Today marks 1,000 days since prominent Lao civil society leader Sombath Somphone “disappeared” at a police checkpoint on a busy street in Vientiane. We, the undersigned organizations, reiterate our call for the Lao government to intensify its efforts to conduct a prompt, impartial, and effective investigation into Sombath’s apparent enforced disappearance, to determine his fate or whereabouts, and to take the necessary measures to bring those responsible to justice.
At the second Universal Periodic Review (UPR) of Laos, held in Geneva on 20 January 2015, 10 states made recommendations to Laos to investigate Sombath’s disappearance. In addition, five states raised questions about the issue.
We are dismayed by the Lao authorities’ failure to provide any specific information on the status and progress of the investigation since 7 June 2013. This failure has occurred despite the government’s claim in June 2015, during the UPR process, that it was “still thoroughly conducting” an investigation into Sombath’s “whereabouts.” It is not enough for Laos to simply assert it is still investigating the case. Laos’ international legal obligations require it to carry out a prompt investigation and to keep Sombath’s family informed on the progress and status of the investigation.
We are troubled by the Lao government’s continued refusal to accept external assistance regarding the investigation of Sombath’s enforced disappearance. The government has ignored important recommendations made by several human rights organizations despite an official statement that it is “ready to receive suggestions from any interested parties” regarding the investigation.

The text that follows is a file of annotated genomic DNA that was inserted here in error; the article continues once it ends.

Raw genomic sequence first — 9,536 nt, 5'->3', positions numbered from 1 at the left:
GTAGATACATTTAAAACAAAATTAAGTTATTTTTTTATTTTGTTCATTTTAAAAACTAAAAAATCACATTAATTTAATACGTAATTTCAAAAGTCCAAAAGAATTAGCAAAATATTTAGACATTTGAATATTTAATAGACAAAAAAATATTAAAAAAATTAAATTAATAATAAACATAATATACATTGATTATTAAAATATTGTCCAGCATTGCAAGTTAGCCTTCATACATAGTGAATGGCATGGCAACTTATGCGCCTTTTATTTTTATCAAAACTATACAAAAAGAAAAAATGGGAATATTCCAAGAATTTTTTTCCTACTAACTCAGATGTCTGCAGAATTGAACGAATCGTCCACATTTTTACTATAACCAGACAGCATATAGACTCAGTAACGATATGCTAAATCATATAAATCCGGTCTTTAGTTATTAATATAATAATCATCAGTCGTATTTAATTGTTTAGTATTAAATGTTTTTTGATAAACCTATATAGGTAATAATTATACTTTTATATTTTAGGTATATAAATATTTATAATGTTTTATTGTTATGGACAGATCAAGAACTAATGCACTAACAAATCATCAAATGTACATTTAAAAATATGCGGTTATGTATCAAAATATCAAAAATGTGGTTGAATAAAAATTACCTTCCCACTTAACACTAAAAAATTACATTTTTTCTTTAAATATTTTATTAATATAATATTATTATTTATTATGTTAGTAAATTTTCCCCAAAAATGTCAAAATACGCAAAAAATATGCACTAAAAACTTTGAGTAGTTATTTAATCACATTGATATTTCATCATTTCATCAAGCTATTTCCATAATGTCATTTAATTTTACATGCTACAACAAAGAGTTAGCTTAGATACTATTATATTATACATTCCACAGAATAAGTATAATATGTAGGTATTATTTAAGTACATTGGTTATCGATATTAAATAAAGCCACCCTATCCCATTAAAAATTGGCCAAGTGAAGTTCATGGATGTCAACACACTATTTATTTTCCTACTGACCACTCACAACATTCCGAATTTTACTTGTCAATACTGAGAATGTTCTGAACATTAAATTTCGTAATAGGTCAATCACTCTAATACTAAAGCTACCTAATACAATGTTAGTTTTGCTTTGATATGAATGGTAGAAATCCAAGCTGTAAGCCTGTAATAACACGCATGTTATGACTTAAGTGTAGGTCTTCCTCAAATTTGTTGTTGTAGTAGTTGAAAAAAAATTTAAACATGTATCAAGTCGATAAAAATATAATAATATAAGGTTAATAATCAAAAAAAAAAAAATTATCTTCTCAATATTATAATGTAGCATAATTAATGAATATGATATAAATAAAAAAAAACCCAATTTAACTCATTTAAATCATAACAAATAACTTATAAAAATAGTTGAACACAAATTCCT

We also decry the Lao government’s refusal to disclose any information concerning all other victims of enforced disappearances in the country. To this day, the fate or whereabouts of at least 13 individuals, including three student leaders who were arrested on 26 October 1999 for organizing a peaceful pro-democracy protest in Vientiane remain unknown.
On 29 September 2008, Laos signed the International Convention for the Protection of All Persons from Enforced Disappearance (ICPPED). However, almost seven years on, the government has made no demonstrable progress towards the ratification of the treaty. We urge the Lao government to immediately ratify the ICPPED, incorporate its provisions into the country’s legislation, and effectively comply with its treaty obligations.
In January 2016, Laos will assume the Chair of the Association of Southeast Asian Nations (ASEAN). The government’s protracted failure to resolve the case of Sombath’s enforced disappearance is a clear dereliction of its international obligations, which seriously undermines Vientiane’s attempts to gain credibility as a rights-respecting member of the regional bloc.
We call on Laos to undertake prompt, impartial, and effective investigations into Sombath’s case and all other outstanding cases of enforced disappearances and provide effective remedies and reparation to all victims pursuant to its international legal obligations, including under the International Covenant on Civil and Political Rights (ICCPR) and the Convention against Torture (CAT), and ratify the ICPPED.
- ASEAN Parliamentarians for Human Rights (APHR)
- Asian Federation Against Involuntary Disappearances (AFAD)
- Civil Rights Defenders
- FIDH (International Federation for Human Rights)
- Focus on the Global South
- International Commission of Jurists (ICJ)
- Justice for Peace Foundation
- Lao Movement for Human Rights (LMHR)
- Sombath Initiative